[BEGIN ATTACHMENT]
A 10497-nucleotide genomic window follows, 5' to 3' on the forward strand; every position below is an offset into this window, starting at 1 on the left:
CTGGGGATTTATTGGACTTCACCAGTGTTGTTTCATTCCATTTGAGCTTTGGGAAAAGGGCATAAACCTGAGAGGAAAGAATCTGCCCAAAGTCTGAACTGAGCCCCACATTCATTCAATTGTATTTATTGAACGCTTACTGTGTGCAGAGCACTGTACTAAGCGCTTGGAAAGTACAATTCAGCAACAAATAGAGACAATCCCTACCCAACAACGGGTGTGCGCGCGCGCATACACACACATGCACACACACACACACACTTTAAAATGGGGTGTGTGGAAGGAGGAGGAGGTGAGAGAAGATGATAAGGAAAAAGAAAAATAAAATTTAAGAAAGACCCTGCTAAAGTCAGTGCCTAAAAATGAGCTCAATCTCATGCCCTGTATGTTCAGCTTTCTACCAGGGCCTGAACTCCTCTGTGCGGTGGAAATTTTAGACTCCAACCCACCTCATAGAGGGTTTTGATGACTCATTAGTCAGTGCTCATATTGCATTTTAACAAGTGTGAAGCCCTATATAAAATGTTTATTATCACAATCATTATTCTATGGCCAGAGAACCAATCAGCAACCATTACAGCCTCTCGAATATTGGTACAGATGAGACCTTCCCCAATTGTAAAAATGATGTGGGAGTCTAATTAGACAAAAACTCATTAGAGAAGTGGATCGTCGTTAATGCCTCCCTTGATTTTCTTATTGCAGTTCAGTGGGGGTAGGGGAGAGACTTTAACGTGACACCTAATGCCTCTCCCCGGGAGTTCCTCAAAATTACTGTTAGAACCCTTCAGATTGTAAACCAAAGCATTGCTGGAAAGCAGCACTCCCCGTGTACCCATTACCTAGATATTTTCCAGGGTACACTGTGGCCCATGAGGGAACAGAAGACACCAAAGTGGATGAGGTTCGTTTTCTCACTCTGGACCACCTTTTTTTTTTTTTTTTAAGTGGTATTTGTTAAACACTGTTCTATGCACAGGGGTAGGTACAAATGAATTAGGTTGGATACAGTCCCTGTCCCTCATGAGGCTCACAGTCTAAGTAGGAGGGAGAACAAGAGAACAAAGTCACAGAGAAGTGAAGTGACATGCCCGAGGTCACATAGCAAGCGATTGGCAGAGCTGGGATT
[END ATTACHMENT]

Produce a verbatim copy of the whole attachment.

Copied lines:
A 10497-nucleotide genomic window follows, 5' to 3' on the forward strand; every position below is an offset into this window, starting at 1 on the left:
CTGGGGATTTATTGGACTTCACCAGTGTTGTTTCATTCCATTTGAGCTTTGGGAAAAGGGCATAAACCTGAGAGGAAAGAATCTGCCCAAAGTCTGAACTGAGCCCCACATTCATTCAATTGTATTTATTGAACGCTTACTGTGTGCAGAGCACTGTACTAAGCGCTTGGAAAGTACAATTCAGCAACAAATAGAGACAATCCCTACCCAACAACGGGTGTGCGCGCGCGCATACACACACATGCACACACACACACACACTTTAAAATGGGGTGTGTGGAAGGAGGAGGAGGTGAGAGAAGATGATAAGGAAAAAGAAAAATAAAATTTAAGAAAGACCCTGCTAAAGTCAGTGCCTAAAAATGAGCTCAATCTCATGCCCTGTATGTTCAGCTTTCTACCAGGGCCTGAACTCCTCTGTGCGGTGGAAATTTTAGACTCCAACCCACCTCATAGAGGGTTTTGATGACTCATTAGTCAGTGCTCATATTGCATTTTAACAAGTGTGAAGCCCTATATAAAATGTTTATTATCACAATCATTATTCTATGGCCAGAGAACCAATCAGCAACCATTACAGCCTCTCGAATATTGGTACAGATGAGACCTTCCCCAATTGTAAAAATGATGTGGGAGTCTAATTAGACAAAAACTCATTAGAGAAGTGGATCGTCGTTAATGCCTCCCTTGATTTTCTTATTGCAGTTCAGTGGGGGTAGGGGAGAGACTTTAACGTGACACCTAATGCCTCTCCCCGGGAGTTCCTCAAAATTACTGTTAGAACCCTTCAGATTGTAAACCAAAGCATTGCTGGAAAGCAGCACTCCCCGTGTACCCATTACCTAGATATTTTCCAGGGTACACTGTGGCCCATGAGGGAACAGAAGACACCAAAGTGGATGAGGTTCGTTTTCTCACTCTGGACCACCTTTTTTTTTTTTTTTTAAGTGGTATTTGTTAAACACTGTTCTATGCACAGGGGTAGGTACAAATGAATTAGGTTGGATACAGTCCCTGTCCCTCATGAGGCTCACAGTCTAAGTAGGAGGGAGAACAAGAGAACAAAGTCACAGAGAAGTGAAGTGACATGCCCGAGGTCACATAGCAAGCGATTGGCAGAGCTGGGATT